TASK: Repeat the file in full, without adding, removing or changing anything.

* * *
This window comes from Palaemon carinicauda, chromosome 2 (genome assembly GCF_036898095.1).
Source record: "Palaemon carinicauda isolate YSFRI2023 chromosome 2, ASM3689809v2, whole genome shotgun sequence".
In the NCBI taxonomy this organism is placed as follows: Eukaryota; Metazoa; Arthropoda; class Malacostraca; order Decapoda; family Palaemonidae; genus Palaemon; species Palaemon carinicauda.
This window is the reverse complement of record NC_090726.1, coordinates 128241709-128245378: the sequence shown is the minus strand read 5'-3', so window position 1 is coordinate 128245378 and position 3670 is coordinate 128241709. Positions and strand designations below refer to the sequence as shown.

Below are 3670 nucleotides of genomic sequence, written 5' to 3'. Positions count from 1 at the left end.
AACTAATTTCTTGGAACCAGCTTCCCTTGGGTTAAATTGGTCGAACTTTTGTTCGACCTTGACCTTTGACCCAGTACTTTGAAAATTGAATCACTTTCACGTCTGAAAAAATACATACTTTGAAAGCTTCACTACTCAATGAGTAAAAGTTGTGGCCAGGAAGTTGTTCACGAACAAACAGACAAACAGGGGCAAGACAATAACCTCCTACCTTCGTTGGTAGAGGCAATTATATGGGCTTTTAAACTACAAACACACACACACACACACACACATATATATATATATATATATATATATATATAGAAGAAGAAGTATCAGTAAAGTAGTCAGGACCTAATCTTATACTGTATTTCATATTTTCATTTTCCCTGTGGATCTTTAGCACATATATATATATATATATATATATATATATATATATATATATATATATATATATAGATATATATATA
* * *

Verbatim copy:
This window comes from Palaemon carinicauda, chromosome 2 (genome assembly GCF_036898095.1).
Source record: "Palaemon carinicauda isolate YSFRI2023 chromosome 2, ASM3689809v2, whole genome shotgun sequence".
In the NCBI taxonomy this organism is placed as follows: Eukaryota; Metazoa; Arthropoda; class Malacostraca; order Decapoda; family Palaemonidae; genus Palaemon; species Palaemon carinicauda.
This window is the reverse complement of record NC_090726.1, coordinates 128241709-128245378: the sequence shown is the minus strand read 5'-3', so window position 1 is coordinate 128245378 and position 3670 is coordinate 128241709. Positions and strand designations below refer to the sequence as shown.

Below are 3670 nucleotides of genomic sequence, written 5' to 3'. Positions count from 1 at the left end.
AACTAATTTCTTGGAACCAGCTTCCCTTGGGTTAAATTGGTCGAACTTTTGTTCGACCTTGACCTTTGACCCAGTACTTTGAAAATTGAATCACTTTCACGTCTGAAAAAATACATACTTTGAAAGCTTCACTACTCAATGAGTAAAAGTTGTGGCCAGGAAGTTGTTCACGAACAAACAGACAAACAGGGGCAAGACAATAACCTCCTACCTTCGTTGGTAGAGGCAATTATATGGGCTTTTAAACTACAAACACACACACACACACACACACATATATATATATATATATATATATATATATAGAAGAAGAAGTATCAGTAAAGTAGTCAGGACCTAATCTTATACTGTATTTCATATTTTCATTTTCCCTGTGGATCTTTAGCACATATATATATATATATATATATATATATATATATATATATATATATATATATATAGATATATATATA